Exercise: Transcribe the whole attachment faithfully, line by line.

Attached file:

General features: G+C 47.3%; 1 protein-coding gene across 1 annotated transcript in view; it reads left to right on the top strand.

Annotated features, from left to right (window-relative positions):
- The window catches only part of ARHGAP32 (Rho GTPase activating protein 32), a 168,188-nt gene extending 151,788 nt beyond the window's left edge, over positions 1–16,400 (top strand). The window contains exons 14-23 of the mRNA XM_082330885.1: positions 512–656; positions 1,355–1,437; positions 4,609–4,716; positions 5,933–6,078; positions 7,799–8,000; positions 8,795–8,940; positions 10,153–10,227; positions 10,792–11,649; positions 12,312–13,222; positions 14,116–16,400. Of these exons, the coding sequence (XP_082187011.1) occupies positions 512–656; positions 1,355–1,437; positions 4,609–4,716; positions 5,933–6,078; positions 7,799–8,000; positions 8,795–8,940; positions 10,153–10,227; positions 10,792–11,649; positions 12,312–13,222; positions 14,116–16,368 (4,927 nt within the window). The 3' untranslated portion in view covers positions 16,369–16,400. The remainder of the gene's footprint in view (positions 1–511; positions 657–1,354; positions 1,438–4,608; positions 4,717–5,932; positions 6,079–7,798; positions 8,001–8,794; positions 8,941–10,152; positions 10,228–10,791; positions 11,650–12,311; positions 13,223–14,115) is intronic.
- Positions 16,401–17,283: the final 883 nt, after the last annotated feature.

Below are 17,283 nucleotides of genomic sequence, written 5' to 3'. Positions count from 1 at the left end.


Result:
General features: G+C 47.3%; 1 protein-coding gene across 1 annotated transcript in view; it reads left to right on the top strand.

Annotated features, from left to right (window-relative positions):
- The window catches only part of ARHGAP32 (Rho GTPase activating protein 32), a 168,188-nt gene extending 151,788 nt beyond the window's left edge, over positions 1–16,400 (top strand). The window contains exons 14-23 of the mRNA XM_082330885.1: positions 512–656; positions 1,355–1,437; positions 4,609–4,716; positions 5,933–6,078; positions 7,799–8,000; positions 8,795–8,940; positions 10,153–10,227; positions 10,792–11,649; positions 12,312–13,222; positions 14,116–16,400. Of these exons, the coding sequence (XP_082187011.1) occupies positions 512–656; positions 1,355–1,437; positions 4,609–4,716; positions 5,933–6,078; positions 7,799–8,000; positions 8,795–8,940; positions 10,153–10,227; positions 10,792–11,649; positions 12,312–13,222; positions 14,116–16,368 (4,927 nt within the window). The 3' untranslated portion in view covers positions 16,369–16,400. The remainder of the gene's footprint in view (positions 1–511; positions 657–1,354; positions 1,438–4,608; positions 4,717–5,932; positions 6,079–7,798; positions 8,001–8,794; positions 8,941–10,152; positions 10,228–10,791; positions 11,650–12,311; positions 13,223–14,115) is intronic.
- Positions 16,401–17,283: the final 883 nt, after the last annotated feature.

Below are 17,283 nucleotides of genomic sequence, written 5' to 3'. Positions count from 1 at the left end.